Northern Regional College Students Drive Home Road Safety Message

Friday

Performing arts students at Northern Regional College took part in a staged road accident at the College’s Newtownabbey campus last week to help drive home the message that road safety is everyone’s business. Road crashes are the biggest killer of young people worldwide and the event, aimed at highlighting the shocking aftermath of an accident, was organised by the College’s Student Services team, in partnership with the PSNI, the Fire and Rescue Service and the Policing and Community Safety Partnership.

As students and staff witnessed the staged fatal road traffic collision in the College carpark, Dennis Auld, Station Commander at Glengormley Fire Station explained the background to the incident and the emergency services’ response when they arrived at the scene.

As a result of the simulated ‘accident’, a pedestrian hit by the car when it mounted a kerb was confirmed dead at the scene; specialist cutting equipment had to be used to remove the car roof and free the seriously injured front seat passenger trapped in the car; the driver was breathalysed, arrested for causing death by dangerous driving and taken away in handcuffs; the backseat passenger, classified ‘walking wounded’, was taken to hospital.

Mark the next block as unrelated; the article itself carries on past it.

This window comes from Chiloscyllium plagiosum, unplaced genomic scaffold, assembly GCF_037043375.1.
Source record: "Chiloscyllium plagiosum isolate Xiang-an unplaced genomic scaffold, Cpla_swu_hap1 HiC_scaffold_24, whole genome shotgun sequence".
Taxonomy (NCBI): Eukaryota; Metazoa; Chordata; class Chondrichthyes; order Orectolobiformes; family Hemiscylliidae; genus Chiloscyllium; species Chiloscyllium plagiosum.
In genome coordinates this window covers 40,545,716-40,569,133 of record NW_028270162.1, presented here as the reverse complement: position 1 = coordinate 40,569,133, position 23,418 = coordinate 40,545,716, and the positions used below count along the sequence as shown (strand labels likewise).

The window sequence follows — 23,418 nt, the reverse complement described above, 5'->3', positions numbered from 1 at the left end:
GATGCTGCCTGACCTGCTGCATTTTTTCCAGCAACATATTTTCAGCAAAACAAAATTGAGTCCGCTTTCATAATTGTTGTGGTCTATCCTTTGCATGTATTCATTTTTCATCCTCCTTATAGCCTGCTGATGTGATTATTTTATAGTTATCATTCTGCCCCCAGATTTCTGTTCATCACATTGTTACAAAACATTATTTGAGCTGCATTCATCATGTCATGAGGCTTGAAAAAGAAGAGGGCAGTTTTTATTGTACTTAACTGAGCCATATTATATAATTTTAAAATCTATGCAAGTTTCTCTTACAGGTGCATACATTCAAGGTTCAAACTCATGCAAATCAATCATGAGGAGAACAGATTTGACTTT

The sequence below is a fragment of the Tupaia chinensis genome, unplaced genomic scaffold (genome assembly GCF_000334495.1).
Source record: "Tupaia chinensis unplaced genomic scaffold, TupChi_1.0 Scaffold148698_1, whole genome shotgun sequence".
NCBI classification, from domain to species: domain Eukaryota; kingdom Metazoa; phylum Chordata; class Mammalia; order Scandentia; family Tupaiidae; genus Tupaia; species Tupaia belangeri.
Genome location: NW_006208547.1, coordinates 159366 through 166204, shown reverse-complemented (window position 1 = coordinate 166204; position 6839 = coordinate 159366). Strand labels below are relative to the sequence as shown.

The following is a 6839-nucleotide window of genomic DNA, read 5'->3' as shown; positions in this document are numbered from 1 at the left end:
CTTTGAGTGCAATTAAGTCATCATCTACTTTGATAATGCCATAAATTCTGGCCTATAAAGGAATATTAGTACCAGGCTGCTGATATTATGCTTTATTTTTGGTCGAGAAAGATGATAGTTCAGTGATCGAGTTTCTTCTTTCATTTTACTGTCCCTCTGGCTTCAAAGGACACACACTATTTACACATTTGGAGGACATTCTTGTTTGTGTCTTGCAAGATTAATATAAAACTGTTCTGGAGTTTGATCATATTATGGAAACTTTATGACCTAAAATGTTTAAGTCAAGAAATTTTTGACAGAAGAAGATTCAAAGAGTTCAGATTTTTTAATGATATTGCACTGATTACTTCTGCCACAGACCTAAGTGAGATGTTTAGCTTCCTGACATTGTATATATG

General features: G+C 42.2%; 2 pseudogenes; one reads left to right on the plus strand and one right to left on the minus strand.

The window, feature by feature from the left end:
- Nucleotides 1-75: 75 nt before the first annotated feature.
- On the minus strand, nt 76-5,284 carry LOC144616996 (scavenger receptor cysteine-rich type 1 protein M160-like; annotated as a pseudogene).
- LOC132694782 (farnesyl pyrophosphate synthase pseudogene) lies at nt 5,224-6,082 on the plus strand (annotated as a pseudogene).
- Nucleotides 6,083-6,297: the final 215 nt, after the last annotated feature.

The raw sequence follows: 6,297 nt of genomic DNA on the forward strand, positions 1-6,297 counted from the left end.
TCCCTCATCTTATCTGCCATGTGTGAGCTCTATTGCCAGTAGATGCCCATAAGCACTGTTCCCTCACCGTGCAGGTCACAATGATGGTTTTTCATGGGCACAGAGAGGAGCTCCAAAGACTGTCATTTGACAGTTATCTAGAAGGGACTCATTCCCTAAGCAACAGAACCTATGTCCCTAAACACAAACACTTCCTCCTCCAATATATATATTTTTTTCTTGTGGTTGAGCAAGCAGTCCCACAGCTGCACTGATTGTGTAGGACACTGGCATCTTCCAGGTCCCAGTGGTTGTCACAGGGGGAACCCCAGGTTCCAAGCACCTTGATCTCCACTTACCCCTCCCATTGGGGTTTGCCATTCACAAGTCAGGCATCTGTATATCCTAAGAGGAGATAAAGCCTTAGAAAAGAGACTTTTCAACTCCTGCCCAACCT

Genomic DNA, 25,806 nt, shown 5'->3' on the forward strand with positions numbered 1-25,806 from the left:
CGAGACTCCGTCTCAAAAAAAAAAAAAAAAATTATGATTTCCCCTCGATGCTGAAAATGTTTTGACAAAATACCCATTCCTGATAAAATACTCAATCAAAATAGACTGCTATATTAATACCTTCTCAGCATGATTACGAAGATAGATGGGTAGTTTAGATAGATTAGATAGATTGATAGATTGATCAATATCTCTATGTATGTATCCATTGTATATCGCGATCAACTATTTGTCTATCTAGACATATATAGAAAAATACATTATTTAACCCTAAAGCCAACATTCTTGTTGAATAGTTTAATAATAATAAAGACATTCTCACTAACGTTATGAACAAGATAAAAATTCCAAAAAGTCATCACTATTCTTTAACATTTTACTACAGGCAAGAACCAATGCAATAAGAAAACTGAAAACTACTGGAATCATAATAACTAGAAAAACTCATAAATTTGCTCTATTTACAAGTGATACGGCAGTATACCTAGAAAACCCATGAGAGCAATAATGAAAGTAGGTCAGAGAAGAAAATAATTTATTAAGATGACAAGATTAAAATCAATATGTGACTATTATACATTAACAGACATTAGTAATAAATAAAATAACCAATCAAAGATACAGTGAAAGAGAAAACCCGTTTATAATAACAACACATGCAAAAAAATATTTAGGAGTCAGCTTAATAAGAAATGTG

Commander Auld said road accidents were avoidable and appealed to the students to think of the traumatic impact that accidents will have upon their lives and the lives of their loved ones.
“There is no way to sugar coat this: Speed kills so slow down. A speed limit doesn’t mean you have to drive at that speed. Always wear a seat belt pay and attention when you are behind the wheel. Never use your phone when you are driving – don’t even look at it and never ever drive under the influence of drink or drugs.” 

In 2016/17 in Counties Antrim and Londonderry, there were 209 road collisions resulting in 235 persons being seriously injured and 27 deaths life. In the Newtownabbey district alone, eight people died on the roads with a further 49 seriously injured. The main causes of the collisions according to the PSNI were inattention, carelessness and speed.

Stephen McCartney, Head of the College’s Student Services said he was pleased with the students’ reaction to the crash re-enactment. 
“It was a hard hitting but successful way to highlight the carnage that emergency services can witness when they arrive at the scene of an accident. We hope this will encourage our students to show greater care and consideration to all road users and become better drivers.”

Young drivers watching the demonstration agreed that it really made them think about road safety and their responsibility to drive more carefully. 
Robyn McCollum (19) from Bangor and Leona Rankin from Carrick, who are both studying Health and Social Care at the College said it was shocking to see that damage that can be caused.

“You always think accidents happen to other people. Watching this would make you realise most accidents are preventable and that we all have a responsibility to drive more carefully,” said Robyn.

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